At the time when the world celebrates the 10th anniversary of the UN Guiding Principles on Business and Human Rights (UNGPs), their uptake in the countries of Central and Eastern Europe remains extremely low. There are only a few examples of States in the region which have adopted National Action Plans (NAPs) on Business and Human Rights (Lithuania, Czech Republic, Poland, Slovenia, Georgia, Ukraine). This progress, at times, seems to be outweighed by the number of challenges prevalent across the region, including visible business-related human rights abuses. The status quo of business and human rights in Central and Eastern Europe (CEE) appears to hinge on low levels of human rights protection and the rule of law. Undemocratic regimes, lack or limited competition in key sectors and a large share of state participation in the economy (State Owned Enterprises, etc.), has led to a lack of tradition for business taking responsibility for human rights abuses. This same environment has led to a lack of societal expectations to hold business accountable. Serious discussions about the role of corporations in society and what their responsibility to respect human rights entails are still relatively new in the region. There is also a question as to whether there is anything unique to the CEE in its current or future approach to UNGPs implementation. At the same time, the human rights in the business context of CEE has been so far insufficiently researched and studied.
This Special Issue on “Opportunities and Region-Specific Challenges for Business and Human Rights: Central and Eastern Europe” aims to fill this gap in business and human rights discourse.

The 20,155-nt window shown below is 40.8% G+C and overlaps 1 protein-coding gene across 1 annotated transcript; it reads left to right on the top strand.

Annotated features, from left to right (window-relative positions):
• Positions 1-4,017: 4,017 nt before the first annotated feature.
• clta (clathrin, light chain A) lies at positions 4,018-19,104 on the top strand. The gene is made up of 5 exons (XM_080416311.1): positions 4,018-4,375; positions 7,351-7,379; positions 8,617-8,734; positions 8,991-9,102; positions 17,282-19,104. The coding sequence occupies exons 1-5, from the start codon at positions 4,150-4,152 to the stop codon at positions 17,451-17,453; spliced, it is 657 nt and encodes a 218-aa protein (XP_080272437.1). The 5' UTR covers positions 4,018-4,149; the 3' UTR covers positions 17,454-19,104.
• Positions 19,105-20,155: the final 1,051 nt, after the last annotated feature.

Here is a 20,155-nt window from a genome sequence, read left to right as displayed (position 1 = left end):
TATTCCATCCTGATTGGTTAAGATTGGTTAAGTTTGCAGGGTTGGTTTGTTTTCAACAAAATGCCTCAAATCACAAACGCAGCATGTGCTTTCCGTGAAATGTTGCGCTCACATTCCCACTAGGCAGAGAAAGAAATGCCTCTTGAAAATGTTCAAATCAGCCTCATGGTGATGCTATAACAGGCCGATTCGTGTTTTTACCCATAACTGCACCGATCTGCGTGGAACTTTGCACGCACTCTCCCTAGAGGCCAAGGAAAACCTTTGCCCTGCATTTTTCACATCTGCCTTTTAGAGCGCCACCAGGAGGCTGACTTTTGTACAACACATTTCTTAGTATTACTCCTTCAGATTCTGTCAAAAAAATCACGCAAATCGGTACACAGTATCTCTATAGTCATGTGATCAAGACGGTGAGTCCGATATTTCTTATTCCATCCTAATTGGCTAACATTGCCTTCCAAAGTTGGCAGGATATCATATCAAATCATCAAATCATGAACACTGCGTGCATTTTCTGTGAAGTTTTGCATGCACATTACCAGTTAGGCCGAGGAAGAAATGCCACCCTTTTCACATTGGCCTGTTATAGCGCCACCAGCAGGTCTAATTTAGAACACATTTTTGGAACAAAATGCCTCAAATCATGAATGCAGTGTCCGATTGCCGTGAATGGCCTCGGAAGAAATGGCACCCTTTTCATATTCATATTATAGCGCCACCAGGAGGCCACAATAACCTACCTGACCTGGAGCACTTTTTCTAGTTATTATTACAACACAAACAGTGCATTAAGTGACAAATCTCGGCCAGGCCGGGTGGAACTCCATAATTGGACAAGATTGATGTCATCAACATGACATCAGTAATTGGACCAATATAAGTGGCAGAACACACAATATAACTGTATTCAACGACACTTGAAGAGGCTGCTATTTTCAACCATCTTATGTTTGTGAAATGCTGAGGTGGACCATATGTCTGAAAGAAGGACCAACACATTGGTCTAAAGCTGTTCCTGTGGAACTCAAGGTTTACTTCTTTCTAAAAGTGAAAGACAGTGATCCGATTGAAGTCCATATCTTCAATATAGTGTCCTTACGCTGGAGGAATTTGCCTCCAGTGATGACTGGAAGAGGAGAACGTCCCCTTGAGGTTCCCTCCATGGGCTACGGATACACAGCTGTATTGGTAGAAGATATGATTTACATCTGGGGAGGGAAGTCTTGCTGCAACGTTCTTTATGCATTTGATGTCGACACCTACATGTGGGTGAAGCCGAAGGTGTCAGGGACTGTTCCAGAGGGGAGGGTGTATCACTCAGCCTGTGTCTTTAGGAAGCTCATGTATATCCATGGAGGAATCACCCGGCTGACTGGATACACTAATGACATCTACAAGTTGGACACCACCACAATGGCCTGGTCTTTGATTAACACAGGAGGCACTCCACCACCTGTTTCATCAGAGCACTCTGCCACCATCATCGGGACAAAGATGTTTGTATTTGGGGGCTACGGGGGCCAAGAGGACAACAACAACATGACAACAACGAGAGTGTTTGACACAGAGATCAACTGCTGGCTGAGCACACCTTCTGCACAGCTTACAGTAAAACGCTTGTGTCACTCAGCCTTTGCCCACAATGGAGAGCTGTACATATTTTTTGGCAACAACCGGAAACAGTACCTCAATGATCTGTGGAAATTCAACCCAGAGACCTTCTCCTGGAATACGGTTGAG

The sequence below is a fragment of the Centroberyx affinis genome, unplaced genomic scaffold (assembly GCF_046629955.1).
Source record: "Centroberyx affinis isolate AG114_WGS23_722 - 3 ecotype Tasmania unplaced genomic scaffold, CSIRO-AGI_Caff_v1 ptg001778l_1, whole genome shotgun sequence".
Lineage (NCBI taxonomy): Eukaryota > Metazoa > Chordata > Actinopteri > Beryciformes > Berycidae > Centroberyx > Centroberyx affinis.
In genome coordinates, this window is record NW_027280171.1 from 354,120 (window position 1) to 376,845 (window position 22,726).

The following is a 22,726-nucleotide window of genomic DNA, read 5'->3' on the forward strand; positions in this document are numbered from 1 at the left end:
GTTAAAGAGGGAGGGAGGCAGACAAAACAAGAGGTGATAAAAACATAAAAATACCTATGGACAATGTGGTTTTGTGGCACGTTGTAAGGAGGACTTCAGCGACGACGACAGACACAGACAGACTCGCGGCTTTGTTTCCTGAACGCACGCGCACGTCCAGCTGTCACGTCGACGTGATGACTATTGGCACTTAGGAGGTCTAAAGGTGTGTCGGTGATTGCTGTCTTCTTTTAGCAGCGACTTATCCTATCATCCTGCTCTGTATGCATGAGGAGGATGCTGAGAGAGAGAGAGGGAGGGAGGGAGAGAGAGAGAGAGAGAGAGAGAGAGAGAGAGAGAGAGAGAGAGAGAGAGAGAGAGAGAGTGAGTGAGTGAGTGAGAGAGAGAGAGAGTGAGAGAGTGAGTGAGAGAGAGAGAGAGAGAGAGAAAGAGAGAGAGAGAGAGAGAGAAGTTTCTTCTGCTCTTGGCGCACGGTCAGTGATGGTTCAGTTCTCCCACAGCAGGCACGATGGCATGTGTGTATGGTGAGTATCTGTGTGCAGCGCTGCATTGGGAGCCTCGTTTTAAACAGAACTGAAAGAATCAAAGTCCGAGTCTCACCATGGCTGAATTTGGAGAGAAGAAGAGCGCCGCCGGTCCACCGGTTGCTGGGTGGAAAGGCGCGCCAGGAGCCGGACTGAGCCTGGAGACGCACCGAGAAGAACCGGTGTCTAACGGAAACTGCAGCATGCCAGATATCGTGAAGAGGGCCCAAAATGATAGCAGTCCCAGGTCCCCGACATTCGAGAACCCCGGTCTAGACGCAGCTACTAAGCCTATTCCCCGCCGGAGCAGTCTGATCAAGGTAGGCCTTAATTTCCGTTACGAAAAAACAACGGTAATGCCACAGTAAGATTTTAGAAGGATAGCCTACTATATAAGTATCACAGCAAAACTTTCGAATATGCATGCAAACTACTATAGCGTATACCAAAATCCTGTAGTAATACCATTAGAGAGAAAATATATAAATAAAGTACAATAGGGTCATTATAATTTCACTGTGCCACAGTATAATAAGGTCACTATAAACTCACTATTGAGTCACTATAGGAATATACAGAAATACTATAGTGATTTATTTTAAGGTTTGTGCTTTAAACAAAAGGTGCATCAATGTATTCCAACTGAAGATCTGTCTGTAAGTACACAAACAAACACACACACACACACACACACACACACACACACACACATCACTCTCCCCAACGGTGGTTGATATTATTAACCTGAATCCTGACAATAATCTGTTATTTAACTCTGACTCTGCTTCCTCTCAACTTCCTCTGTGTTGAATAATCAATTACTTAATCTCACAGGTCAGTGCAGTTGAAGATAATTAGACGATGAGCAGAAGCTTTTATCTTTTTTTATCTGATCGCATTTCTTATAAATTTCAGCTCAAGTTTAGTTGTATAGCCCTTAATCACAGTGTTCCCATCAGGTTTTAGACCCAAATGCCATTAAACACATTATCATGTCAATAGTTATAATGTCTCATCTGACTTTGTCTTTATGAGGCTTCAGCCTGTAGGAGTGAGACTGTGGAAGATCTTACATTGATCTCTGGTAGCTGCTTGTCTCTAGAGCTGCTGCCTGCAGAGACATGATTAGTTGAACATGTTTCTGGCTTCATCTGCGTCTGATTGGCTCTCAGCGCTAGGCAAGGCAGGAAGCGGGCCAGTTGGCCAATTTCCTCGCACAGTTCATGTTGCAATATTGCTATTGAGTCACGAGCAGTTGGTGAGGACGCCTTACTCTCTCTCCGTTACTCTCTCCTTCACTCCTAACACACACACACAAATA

This special issue will bring together diverse academic and practitioner perspectives on topical BHR issues focusing on identification of opportunities for improved responsibility and accountability as well as the special challenges for the CEE region.
We invite proposals for scholarly articles and for shorter developments in the field pieces which are looking at recent innovations or developments relating to BHR in the region.
Topics may include, but are not limited to:
1. ensuring Implementation of the UNGPs by States and other Stakeholders.
2. analysis of the UNGPs implementation in the countries of the region, including the role of non-state actors, National Human Rights Institutions, academic actors etc. in driving implementation;
3. recommendations for policies and initiatives that have the potential to break through the limitations / challenges typical for the region and advance implementation of the UNGPs.
4. impact of legal, historical, political and economic context on the implementation of recognized standards on business and human rights;
5. the spheres of legal regulation that are traditionally regarded as neutral in matters of human rights protection in the CEE region that may be useful tools for incentivizing business respect for human rights including public procurement, investment, tax law, corporate law etc.; and
6. examples of good practices and collaborative efforts specific to individual countries and transnational/regional cooperation;
7. examples of mandatory human rights due diligence in the region;
8. human rights business commitments:
9. corporate responsibility to respect civil and political rights;
10. assessing the levels of discrimination tolerance of vulnerable groups in business contexts (LGBTIQ+ people, Roma people, people with disabilities, internally displaced persons etc.);